NEW YORK, April 17 /PRNewswire/ -- The market for congestive heart failure (CHF) drug treatments was estimated at $18 billion in 2007, and is expected to reach $30 billion by 2017, according to a new report by Kalorama Information, Congestive Heart Failure: Major World Markets, Volume I: Pharmaceutical Management. Growth is being driven by three factors: an increased incidence of CHF, the application of innovative technologies in search of targeted therapies which is creating opportunity for new entrants into this market, and physicians prescribing multi-drug regimens in response to the failure of traditional drugs to treat CHF.
CHF is a complex disorder for which prevention is more effective than treatment, and as part of the larger cardiovascular markets, it is mostly treated with drugs used to treat many other cardiovascular disorders. The lack of targeted treatments means drugs will continue to be applied liberally for prevention and sales will grow disproportionately to the CHF patient population.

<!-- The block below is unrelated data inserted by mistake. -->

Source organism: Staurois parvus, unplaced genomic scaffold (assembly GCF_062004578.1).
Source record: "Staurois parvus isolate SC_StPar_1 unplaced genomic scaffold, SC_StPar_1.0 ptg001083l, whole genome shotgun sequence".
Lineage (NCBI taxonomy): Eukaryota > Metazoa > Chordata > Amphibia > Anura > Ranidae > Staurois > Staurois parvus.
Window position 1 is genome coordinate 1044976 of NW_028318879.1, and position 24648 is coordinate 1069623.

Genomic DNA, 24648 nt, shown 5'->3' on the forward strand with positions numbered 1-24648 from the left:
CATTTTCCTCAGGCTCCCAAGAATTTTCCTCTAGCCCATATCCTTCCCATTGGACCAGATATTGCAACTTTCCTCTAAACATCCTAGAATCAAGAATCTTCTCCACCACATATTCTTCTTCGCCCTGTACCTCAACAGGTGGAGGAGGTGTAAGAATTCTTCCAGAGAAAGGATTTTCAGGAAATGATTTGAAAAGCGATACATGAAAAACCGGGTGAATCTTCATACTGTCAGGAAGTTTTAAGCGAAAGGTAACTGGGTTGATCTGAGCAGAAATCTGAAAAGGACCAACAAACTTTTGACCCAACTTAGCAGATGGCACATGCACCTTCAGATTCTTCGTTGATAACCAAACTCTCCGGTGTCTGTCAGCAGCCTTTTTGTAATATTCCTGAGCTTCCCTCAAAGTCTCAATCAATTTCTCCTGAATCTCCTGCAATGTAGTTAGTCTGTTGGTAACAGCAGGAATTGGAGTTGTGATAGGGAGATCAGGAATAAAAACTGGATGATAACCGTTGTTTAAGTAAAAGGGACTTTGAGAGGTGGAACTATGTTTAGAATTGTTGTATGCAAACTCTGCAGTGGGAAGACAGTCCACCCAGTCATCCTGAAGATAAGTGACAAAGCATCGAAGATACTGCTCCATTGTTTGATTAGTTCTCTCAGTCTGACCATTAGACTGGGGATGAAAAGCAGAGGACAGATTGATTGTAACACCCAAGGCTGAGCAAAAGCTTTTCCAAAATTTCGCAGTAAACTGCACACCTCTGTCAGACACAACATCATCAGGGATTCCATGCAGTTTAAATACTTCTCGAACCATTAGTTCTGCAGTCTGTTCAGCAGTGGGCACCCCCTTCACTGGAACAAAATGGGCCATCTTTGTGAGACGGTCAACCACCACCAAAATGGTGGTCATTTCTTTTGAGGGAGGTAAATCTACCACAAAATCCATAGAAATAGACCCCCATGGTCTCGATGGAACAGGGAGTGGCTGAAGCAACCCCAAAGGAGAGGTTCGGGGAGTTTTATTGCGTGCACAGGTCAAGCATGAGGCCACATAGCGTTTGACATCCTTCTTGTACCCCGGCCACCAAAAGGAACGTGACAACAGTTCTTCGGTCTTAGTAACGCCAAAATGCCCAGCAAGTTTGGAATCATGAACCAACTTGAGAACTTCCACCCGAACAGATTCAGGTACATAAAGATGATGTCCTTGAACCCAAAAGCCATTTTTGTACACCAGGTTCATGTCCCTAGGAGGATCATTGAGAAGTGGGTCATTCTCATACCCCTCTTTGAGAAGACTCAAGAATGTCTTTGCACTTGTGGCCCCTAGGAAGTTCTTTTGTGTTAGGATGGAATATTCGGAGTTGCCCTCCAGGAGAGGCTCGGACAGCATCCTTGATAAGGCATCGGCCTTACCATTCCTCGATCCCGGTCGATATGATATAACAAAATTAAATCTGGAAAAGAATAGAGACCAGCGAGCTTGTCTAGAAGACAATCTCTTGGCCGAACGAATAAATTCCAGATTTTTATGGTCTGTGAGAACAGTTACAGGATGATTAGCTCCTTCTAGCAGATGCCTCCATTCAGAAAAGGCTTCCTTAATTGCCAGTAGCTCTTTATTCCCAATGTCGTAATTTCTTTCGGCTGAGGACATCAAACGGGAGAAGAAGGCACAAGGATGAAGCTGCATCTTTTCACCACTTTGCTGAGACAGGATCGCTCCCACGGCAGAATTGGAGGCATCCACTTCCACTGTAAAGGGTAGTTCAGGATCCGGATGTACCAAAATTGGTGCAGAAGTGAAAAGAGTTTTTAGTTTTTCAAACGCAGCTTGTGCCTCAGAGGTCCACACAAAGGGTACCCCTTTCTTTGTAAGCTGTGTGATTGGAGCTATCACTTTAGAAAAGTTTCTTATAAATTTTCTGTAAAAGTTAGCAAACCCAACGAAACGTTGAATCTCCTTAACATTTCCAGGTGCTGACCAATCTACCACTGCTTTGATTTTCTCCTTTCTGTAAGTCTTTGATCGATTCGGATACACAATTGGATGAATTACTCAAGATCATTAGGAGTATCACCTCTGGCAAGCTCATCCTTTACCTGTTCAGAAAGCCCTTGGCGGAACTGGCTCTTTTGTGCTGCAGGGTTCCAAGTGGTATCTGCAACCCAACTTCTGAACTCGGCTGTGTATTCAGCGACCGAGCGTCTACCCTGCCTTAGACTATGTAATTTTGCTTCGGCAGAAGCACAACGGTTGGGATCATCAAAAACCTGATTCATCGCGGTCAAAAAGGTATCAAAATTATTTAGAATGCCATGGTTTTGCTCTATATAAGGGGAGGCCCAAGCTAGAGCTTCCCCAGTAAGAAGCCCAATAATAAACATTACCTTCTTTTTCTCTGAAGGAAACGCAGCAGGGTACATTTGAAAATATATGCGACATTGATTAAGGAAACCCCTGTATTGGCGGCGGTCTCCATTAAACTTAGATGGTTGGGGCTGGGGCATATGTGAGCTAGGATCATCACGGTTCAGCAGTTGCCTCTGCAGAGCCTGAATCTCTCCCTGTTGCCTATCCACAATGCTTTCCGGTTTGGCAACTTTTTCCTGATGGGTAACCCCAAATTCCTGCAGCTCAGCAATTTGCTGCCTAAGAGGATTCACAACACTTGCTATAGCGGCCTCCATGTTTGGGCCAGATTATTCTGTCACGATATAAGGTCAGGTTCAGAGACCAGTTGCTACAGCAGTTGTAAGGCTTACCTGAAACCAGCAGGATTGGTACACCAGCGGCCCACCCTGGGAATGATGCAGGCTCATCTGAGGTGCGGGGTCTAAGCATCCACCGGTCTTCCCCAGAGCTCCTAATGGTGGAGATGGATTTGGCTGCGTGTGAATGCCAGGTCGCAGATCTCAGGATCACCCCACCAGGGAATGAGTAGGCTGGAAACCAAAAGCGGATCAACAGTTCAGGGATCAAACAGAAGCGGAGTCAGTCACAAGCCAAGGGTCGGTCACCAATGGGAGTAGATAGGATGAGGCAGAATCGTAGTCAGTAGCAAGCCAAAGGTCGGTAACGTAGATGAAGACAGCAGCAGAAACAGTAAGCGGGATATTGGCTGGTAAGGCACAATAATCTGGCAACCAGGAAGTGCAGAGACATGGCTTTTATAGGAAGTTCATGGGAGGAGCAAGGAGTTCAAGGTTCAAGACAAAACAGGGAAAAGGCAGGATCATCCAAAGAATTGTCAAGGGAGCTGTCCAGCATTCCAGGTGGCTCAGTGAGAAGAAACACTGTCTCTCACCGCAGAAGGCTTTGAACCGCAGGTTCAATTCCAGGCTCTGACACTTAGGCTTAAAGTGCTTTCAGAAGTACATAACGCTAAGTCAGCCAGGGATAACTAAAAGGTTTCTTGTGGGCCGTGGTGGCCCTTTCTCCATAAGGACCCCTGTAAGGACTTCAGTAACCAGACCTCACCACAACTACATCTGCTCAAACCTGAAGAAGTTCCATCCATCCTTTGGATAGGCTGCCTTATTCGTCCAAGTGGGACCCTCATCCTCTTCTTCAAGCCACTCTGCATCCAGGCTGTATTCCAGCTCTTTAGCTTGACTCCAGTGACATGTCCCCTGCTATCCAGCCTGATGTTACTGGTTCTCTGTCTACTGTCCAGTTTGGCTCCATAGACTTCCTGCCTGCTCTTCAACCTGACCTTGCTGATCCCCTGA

"The future of CHF drug treatments lies in newer technologies such as biotechnology and genomics," notes Kenneth Krul, the report's analyst. "The identification of fetal genes associated with CHF, new treatments that address the endothelium and cell therapy to regenerate damaged heart muscle tissue present some promising areas."
The market for drugs to treat CHF will continue to be dominated by major pharmaceutical companies which supply product lines with broad cardiovascular applications. There are, however, many smaller companies focusing primarily on CHF and biotech, and their numbers are growing with the realization that this disease presents a major economic opportunity for which there is currently no adequate answer.
Kalorama Information's report Congestive Heart Failure: Major World
Markets, Volume I: Pharmaceutical Management focuses on the market
potential resulting from the application of current and advanced
|SOURCE Kalorama Information|
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